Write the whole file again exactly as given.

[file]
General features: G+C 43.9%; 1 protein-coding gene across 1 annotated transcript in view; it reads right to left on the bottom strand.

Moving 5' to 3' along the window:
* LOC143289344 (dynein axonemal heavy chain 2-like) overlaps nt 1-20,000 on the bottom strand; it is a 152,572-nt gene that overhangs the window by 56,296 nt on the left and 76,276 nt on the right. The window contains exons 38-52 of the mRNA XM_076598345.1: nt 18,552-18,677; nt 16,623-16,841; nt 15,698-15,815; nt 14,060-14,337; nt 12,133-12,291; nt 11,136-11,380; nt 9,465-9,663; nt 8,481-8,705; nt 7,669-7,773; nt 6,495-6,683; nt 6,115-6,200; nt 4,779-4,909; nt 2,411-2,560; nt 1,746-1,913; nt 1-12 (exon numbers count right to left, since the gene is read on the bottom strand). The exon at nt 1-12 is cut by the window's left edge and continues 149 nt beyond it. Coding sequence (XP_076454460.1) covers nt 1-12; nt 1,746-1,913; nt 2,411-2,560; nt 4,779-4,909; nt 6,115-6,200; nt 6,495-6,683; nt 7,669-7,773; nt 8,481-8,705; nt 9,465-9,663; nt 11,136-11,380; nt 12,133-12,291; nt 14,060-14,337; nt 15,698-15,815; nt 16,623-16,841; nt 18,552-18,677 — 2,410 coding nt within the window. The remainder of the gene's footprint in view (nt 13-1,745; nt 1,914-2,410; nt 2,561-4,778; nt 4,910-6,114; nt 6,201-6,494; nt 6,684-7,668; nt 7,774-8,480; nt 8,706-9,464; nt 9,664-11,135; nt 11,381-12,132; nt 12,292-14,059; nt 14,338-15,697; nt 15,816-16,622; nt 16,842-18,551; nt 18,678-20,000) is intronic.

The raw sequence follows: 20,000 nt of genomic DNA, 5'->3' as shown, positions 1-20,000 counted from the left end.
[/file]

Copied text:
General features: G+C 43.9%; 1 protein-coding gene across 1 annotated transcript in view; it reads right to left on the bottom strand.

Moving 5' to 3' along the window:
* LOC143289344 (dynein axonemal heavy chain 2-like) overlaps nt 1-20,000 on the bottom strand; it is a 152,572-nt gene that overhangs the window by 56,296 nt on the left and 76,276 nt on the right. The window contains exons 38-52 of the mRNA XM_076598345.1: nt 18,552-18,677; nt 16,623-16,841; nt 15,698-15,815; nt 14,060-14,337; nt 12,133-12,291; nt 11,136-11,380; nt 9,465-9,663; nt 8,481-8,705; nt 7,669-7,773; nt 6,495-6,683; nt 6,115-6,200; nt 4,779-4,909; nt 2,411-2,560; nt 1,746-1,913; nt 1-12 (exon numbers count right to left, since the gene is read on the bottom strand). The exon at nt 1-12 is cut by the window's left edge and continues 149 nt beyond it. Coding sequence (XP_076454460.1) covers nt 1-12; nt 1,746-1,913; nt 2,411-2,560; nt 4,779-4,909; nt 6,115-6,200; nt 6,495-6,683; nt 7,669-7,773; nt 8,481-8,705; nt 9,465-9,663; nt 11,136-11,380; nt 12,133-12,291; nt 14,060-14,337; nt 15,698-15,815; nt 16,623-16,841; nt 18,552-18,677 — 2,410 coding nt within the window. The remainder of the gene's footprint in view (nt 13-1,745; nt 1,914-2,410; nt 2,561-4,778; nt 4,910-6,114; nt 6,201-6,494; nt 6,684-7,668; nt 7,774-8,480; nt 8,706-9,464; nt 9,664-11,135; nt 11,381-12,132; nt 12,292-14,059; nt 14,338-15,697; nt 15,816-16,622; nt 16,842-18,551; nt 18,678-20,000) is intronic.

The raw sequence follows: 20,000 nt of genomic DNA, 5'->3' as shown, positions 1-20,000 counted from the left end.